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You're in a Science Fiction
and/or military universe. An extraordinarily hot chick
shows up. Your base is now in complete disarray because everybody is suddenly trying to do the horizontal lambada.
This sudden rush of hormones and pheromones is generally due to the fact that The Vamp
is the episode's Monster of the Week
and is using the good guys' sex drives
to distract them from her dastardly plan. She usually does this in secret, but if her pheromones are strong enough, the heroes can know exactly what's going on and not care.
Sometimes, Vampires Are Sex Gods
is a supernatural effect and used to lure Muggles
to the dinner table
This trope is when Love Is in the Air
is caused by the presence of an alien or fantastic creature, and works like a more passive version of Aliens Made Them Do It
. It's generally a first-season ploy by sci-fi shows to get ratings through sex. Can also be Fanservice
. For the single-target version, see Pornomancer
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- Several characters in Marvel comics have this is a main or secondary power. Including an alien love God named Eros and Wolverine's son Daken. There's also Jessica Drew's Spider-Woman.
- Emily Crowe from Desolation Jones underwent an experiment to augment her pheromone production, but it backfired and she now triggers fear and revulsion in everyone she meets.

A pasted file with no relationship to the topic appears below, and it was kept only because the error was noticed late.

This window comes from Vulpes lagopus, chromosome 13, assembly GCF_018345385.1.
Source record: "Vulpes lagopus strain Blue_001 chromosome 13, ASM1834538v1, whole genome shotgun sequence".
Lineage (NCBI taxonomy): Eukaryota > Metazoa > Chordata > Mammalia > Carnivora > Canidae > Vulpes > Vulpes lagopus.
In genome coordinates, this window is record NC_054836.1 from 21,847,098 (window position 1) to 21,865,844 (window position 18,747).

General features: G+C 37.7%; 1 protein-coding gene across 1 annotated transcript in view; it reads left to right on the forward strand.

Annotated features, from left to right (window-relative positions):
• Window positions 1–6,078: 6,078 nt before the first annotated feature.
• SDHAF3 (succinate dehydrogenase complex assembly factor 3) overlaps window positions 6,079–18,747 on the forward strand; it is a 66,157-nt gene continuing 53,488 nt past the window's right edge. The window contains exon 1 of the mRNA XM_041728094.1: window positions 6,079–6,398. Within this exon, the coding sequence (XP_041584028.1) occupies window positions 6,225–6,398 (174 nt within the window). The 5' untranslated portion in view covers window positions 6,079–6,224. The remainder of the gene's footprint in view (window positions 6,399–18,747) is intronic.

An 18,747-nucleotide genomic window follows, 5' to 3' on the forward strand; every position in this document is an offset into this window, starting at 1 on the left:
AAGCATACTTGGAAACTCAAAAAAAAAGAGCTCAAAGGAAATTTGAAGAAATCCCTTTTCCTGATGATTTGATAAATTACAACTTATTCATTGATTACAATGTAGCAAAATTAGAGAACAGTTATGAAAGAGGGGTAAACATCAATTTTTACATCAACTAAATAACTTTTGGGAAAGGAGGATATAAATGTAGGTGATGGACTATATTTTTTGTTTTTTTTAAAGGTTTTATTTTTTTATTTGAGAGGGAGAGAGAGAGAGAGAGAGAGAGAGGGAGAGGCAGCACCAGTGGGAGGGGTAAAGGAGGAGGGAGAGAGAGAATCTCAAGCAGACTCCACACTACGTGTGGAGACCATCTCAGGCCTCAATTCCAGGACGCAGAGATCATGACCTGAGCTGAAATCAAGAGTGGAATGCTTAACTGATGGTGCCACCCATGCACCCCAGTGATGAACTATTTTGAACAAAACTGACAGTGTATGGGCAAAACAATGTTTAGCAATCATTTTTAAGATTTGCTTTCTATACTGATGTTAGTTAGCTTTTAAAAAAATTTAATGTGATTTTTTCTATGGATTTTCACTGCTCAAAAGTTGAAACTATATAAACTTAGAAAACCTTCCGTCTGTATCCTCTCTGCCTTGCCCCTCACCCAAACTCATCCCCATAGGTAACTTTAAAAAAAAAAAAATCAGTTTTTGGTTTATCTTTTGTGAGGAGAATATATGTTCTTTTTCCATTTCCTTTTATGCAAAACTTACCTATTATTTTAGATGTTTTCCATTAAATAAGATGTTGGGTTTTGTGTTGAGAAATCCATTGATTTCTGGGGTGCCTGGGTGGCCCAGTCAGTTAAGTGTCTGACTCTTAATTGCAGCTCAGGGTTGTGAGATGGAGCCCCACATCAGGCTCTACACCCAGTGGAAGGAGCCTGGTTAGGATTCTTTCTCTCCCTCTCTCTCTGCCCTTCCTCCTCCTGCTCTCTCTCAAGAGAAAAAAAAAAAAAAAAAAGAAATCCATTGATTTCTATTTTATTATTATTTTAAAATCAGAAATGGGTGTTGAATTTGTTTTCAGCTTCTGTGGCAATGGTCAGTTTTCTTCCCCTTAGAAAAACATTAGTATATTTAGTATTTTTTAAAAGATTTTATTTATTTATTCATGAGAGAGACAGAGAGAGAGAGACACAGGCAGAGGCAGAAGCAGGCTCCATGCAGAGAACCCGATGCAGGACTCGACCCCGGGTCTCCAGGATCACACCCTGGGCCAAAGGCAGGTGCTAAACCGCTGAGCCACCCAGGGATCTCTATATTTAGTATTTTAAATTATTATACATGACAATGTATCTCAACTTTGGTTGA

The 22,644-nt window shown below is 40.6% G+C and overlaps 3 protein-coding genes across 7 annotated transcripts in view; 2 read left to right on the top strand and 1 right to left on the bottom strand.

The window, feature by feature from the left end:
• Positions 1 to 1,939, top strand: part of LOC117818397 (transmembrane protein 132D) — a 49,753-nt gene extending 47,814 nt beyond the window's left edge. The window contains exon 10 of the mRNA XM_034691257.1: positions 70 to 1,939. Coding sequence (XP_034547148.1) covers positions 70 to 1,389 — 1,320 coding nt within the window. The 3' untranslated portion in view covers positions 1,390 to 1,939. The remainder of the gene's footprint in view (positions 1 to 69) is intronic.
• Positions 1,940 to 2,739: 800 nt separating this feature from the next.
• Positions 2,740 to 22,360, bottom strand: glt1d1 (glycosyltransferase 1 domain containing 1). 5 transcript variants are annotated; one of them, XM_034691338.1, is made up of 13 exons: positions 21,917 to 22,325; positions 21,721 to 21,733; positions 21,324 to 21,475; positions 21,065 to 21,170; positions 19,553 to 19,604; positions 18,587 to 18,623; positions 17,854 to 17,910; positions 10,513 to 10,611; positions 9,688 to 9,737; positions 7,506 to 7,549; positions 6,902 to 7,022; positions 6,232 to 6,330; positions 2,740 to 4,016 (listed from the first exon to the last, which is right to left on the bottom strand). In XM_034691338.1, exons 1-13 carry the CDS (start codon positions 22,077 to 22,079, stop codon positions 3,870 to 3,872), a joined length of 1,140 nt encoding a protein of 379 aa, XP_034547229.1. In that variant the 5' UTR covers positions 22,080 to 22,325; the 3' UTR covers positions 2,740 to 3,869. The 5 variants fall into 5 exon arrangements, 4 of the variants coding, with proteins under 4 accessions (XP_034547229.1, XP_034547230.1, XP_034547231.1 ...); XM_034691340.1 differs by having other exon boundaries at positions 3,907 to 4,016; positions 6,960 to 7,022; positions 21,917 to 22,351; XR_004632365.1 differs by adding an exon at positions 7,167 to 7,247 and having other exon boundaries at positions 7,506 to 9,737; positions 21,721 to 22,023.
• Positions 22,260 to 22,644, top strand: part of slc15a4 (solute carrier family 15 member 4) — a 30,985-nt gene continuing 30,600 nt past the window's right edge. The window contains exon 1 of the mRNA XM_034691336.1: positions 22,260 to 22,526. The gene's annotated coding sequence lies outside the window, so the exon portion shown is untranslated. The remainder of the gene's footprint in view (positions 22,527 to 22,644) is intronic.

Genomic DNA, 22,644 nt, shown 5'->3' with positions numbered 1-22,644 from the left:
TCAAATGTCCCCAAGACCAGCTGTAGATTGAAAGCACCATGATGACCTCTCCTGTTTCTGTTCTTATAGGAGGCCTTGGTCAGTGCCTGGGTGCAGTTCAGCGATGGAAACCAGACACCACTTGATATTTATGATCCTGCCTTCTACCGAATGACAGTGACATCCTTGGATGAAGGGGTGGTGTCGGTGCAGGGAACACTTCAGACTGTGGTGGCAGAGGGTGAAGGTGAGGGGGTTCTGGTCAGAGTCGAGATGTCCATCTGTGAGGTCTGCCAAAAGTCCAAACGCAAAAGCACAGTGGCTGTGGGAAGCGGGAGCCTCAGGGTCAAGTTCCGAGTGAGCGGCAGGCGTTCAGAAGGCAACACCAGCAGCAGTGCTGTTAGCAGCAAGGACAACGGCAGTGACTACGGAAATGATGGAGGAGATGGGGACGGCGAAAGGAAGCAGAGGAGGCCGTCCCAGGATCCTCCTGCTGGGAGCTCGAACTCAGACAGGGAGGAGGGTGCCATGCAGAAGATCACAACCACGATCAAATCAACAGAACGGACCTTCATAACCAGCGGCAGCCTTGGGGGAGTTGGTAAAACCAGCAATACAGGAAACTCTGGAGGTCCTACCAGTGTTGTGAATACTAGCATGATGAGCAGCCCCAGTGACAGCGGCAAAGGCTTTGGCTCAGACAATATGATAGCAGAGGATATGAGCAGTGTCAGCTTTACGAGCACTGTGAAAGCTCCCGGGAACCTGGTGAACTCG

- The Batman villain Poison Ivy has this as one of her powers.
- A villain named Mr. Fear (usually associated with Daredevil) specializes in pheremones that cause... well, fear. However, he once experimented with others, including one that makes men irresistable to women, and used it to try to convince Betty Brant to kill Spider-Man. Seeing as he tends to be an Ineffectual Sympathetic Villain, it didn't turn out too well.
- In the DC Comics mini-series Relative Heroes, the heroine Allure has this as power. It is something of a Cursed with Awesome situation as she cannot the desire she inspires in others.
- Star Trek: The Motion Picture had Ilia, a Deltan who emits sexual pheromones that can create reactions in other species.
- The nude vampire Space Girl from Lifeforce is very beautiful, but the extent to which her victims became helpless, infatuated wrecks when confronted with her implies there is more to her allure than just appearance. One of the doctors who survived an encounter describes her as "the most overwhelming feminine presence I've ever encountered". In the case of one of the male protagonists, his obsession with the Space Girl is explained by her taking the form of the perfect woman from his subconscious desires.
- In So Long, and Thanks for All the Fish, the mythical Fuolornis Fire Dragons are said to have had this effect: